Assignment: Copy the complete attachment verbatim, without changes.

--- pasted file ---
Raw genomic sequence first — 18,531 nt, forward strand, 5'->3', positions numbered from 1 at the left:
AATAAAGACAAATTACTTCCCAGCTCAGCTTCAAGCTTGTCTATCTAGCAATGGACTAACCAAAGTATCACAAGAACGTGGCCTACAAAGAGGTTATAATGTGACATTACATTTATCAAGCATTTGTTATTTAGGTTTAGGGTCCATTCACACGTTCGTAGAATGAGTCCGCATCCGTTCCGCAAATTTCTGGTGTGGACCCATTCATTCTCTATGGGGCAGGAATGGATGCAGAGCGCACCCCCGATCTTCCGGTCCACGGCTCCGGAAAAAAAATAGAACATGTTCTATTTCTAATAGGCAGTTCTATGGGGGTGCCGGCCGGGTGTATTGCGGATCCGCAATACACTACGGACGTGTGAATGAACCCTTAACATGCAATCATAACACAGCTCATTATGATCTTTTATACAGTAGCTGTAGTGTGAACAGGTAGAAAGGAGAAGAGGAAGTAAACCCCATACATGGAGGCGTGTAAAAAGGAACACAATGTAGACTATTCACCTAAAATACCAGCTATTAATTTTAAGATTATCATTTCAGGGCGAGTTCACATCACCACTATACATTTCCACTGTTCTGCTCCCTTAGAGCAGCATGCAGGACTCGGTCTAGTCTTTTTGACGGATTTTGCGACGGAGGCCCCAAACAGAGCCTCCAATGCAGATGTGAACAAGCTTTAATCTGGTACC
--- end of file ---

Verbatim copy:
Raw genomic sequence first — 18,531 nt, forward strand, 5'->3', positions numbered from 1 at the left:
AATAAAGACAAATTACTTCCCAGCTCAGCTTCAAGCTTGTCTATCTAGCAATGGACTAACCAAAGTATCACAAGAACGTGGCCTACAAAGAGGTTATAATGTGACATTACATTTATCAAGCATTTGTTATTTAGGTTTAGGGTCCATTCACACGTTCGTAGAATGAGTCCGCATCCGTTCCGCAAATTTCTGGTGTGGACCCATTCATTCTCTATGGGGCAGGAATGGATGCAGAGCGCACCCCCGATCTTCCGGTCCACGGCTCCGGAAAAAAAATAGAACATGTTCTATTTCTAATAGGCAGTTCTATGGGGGTGCCGGCCGGGTGTATTGCGGATCCGCAATACACTACGGACGTGTGAATGAACCCTTAACATGCAATCATAACACAGCTCATTATGATCTTTTATACAGTAGCTGTAGTGTGAACAGGTAGAAAGGAGAAGAGGAAGTAAACCCCATACATGGAGGCGTGTAAAAAGGAACACAATGTAGACTATTCACCTAAAATACCAGCTATTAATTTTAAGATTATCATTTCAGGGCGAGTTCACATCACCACTATACATTTCCACTGTTCTGCTCCCTTAGAGCAGCATGCAGGACTCGGTCTAGTCTTTTTGACGGATTTTGCGACGGAGGCCCCAAACAGAGCCTCCAATGCAGATGTGAACAAGCTTTAATCTGGTACC